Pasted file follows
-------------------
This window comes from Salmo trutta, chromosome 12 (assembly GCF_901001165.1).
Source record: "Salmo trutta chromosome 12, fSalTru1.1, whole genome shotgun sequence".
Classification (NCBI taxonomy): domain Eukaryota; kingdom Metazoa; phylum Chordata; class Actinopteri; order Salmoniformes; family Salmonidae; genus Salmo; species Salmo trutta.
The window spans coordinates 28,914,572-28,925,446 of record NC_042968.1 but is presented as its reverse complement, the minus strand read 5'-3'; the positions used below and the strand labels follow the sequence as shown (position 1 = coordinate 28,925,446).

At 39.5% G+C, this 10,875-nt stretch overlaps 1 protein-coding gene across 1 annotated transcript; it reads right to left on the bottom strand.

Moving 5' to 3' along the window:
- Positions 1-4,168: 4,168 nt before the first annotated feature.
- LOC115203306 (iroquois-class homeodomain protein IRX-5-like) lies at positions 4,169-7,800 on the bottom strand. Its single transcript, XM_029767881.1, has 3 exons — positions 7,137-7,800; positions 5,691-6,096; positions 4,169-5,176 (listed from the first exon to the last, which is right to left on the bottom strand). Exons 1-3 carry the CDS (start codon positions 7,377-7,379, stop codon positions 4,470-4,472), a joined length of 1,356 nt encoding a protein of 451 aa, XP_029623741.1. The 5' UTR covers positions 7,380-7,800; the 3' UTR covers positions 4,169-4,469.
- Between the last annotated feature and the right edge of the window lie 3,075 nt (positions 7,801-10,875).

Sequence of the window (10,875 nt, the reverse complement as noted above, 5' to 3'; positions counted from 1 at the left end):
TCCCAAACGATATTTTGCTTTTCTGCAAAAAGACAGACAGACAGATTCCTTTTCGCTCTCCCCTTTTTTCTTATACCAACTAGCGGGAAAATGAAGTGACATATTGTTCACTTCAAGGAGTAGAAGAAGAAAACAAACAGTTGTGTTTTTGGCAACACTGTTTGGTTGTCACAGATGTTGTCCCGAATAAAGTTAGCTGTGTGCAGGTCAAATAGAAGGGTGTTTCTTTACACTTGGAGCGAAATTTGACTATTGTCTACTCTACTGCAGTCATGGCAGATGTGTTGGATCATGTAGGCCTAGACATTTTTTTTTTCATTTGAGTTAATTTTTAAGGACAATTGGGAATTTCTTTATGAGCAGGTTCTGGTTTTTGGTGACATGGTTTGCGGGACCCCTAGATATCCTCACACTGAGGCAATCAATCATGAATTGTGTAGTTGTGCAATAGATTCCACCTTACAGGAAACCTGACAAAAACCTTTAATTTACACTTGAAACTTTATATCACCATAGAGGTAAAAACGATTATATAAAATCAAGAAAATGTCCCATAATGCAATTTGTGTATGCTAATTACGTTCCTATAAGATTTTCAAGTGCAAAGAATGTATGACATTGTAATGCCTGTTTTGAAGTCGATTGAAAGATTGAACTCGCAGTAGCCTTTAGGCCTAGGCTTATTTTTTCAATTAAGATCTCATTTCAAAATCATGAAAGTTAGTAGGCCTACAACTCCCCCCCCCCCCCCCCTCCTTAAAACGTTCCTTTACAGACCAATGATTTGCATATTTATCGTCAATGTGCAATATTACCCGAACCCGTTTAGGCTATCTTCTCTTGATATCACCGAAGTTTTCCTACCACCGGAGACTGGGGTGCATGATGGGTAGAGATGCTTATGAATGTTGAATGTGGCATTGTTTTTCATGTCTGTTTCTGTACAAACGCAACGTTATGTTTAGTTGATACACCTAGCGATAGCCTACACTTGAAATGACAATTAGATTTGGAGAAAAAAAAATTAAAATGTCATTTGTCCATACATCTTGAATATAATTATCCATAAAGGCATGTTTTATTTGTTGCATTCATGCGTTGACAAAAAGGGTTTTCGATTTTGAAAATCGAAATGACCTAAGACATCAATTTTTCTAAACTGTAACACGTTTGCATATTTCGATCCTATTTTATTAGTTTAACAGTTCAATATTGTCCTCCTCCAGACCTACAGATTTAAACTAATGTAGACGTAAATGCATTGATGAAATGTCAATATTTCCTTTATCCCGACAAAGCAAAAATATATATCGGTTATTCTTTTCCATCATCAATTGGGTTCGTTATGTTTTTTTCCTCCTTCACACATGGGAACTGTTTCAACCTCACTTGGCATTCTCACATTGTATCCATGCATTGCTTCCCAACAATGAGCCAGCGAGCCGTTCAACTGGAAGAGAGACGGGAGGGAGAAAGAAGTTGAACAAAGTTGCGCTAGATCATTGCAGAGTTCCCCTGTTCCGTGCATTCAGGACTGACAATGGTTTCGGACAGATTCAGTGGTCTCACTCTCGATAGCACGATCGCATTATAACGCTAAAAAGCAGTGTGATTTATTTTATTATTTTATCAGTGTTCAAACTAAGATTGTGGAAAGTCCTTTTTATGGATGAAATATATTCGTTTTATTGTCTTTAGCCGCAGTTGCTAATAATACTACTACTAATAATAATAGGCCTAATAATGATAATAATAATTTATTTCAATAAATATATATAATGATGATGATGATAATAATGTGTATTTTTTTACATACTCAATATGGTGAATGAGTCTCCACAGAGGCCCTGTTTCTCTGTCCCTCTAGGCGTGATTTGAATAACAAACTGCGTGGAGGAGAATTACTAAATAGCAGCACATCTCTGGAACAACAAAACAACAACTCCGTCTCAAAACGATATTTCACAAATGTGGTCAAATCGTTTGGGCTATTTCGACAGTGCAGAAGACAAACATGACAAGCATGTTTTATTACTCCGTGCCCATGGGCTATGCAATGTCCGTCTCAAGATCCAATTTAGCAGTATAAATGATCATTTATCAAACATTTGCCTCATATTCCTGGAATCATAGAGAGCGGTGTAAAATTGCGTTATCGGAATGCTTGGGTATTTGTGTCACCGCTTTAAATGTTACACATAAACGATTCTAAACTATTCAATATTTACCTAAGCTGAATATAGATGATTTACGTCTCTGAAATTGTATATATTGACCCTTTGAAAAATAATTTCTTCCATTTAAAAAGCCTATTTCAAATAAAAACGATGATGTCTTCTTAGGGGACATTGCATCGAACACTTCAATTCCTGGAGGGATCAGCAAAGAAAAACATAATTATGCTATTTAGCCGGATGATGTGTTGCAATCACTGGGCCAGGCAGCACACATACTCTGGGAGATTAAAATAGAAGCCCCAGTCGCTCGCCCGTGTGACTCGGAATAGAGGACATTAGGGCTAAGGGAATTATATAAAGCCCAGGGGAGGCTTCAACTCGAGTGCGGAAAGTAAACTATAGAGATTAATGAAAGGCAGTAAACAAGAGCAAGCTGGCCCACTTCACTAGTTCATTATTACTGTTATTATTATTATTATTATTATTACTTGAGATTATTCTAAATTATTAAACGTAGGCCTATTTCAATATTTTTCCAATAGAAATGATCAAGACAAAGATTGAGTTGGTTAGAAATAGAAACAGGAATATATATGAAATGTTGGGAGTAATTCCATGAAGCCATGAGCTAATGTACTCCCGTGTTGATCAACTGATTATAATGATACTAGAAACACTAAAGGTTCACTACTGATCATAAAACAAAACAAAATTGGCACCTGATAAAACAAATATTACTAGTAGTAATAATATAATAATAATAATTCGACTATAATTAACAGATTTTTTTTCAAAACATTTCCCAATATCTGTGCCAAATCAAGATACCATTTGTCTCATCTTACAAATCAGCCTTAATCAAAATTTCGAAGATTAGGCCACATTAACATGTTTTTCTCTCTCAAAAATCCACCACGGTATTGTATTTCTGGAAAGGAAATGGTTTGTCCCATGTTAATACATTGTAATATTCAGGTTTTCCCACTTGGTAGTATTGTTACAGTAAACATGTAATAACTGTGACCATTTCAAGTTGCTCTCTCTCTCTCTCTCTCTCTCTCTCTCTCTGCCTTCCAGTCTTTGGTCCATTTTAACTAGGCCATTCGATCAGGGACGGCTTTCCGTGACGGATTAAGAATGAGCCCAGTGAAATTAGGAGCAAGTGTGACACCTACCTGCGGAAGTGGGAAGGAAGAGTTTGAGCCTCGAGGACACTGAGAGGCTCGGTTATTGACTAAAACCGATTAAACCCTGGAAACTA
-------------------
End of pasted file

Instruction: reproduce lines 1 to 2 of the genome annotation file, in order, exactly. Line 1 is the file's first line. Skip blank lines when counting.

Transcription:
This window comes from Salmo trutta, chromosome 12 (assembly GCF_901001165.1).
Source record: "Salmo trutta chromosome 12, fSalTru1.1, whole genome shotgun sequence".